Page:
Tony Cartalucci, Contributor
In mid-January 2012, just days after Michael McFaul arrived in Moscow to begin his stint as US Ambassador to Russia, Russian opposition leaders lined up outside the US Embassy (Russian) to meet him in a bizarre confab that reeked of both treason and duplicity.
Images: Caught red-handed – Russia’s opposition, long accused by the Kremlin of being foreign-funded, and who have well-documented ties to the US State Department, are caught filing into the US Embassy in Moscow in January of 2012, just days after agitator Michael McFaul began his stint as US Ambassador to Russia. (click on image to enlarge)
Later, the group of opposition leaders emerged responding only with “Вы сурковская пропаганда,” or “you’re Surkov’s propaganda,” meaning the journalists represented government efforts to undermine their work and legitimacy. It is a common response given by Russia’s opposition members when media attempts to question them about their increasingly overt ties to Wall Street and London.
Video: This video captured outside the US Embassy in Moscow, Russia, shows prominent leaders of Russia’s US-funded, backed, and directed opposition attending a confab with newly appointed US Ambassador Michael McFaul. Both the opposition leaders and McFaul himself are directly connected to the US State Department’s National Endowment for Democracy (NED).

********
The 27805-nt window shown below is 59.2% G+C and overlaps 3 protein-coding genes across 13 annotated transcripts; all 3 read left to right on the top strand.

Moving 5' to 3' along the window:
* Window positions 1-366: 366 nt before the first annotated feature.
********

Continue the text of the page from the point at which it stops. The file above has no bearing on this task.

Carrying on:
US Ambassador to Russia, Michael McFaul himself is a card carrying member of both Freedom House and the National Endowment for Democracy (NED), two organizations notorious for extraterritorial meddling in the foreign affairs of sovereign nations and demonstratively funding, supporting, and directing Russia’s so-called opposition. It was accurately predicted in October 2011’s, “Agitator Nominated for Next US “Ambassador” to Russia,” that McFaul’s primary goal would be to continue with America’s “disingenuous front of “resetting” with Russia, while simultaneously subverting the Russian government with US-funded political unrest.” It appears that McFaul has begun his work in earnest.
Despite damning exposure of the Russian opposition’s ties to Wall Street and London, the Western media, even as recently as this weekend during protests against Russian President Vladimir Putin’s inauguration, insists that such connections are the creation of Kremlin-controlled propaganda. The Associated Press in their article titled, “Putin Returns to Presidency in a Changed Russia,” accuses Putin of portraying the protesters as “in the pay of the Americans and intent on bringing about a revolution that would take Russia back to the instability and humiliations of the 1990s.” AP adds, “with Kremlin-controlled television still the main source of information for most Russians, many believed him.”
In reality, Putin’s assessment of the opposition is verified by the National Endowment for Democracy’s own website, the “About Us” pages of the opposition’s various websites, and confirmed by confabs conducted by the opposition themselves with foreign interests in foreign embassies on Russian soil.
With Russian opposition leaders on video climbing over themselves to get into the US Embassy to confer with regime-change specialist (Russian), US Ambassador Michael McFaul, and as their funding and affiliations become more widely known to the public, their work and legitimacy will be undermined by public awareness of the facts, not “Surkov’s propaganda.”
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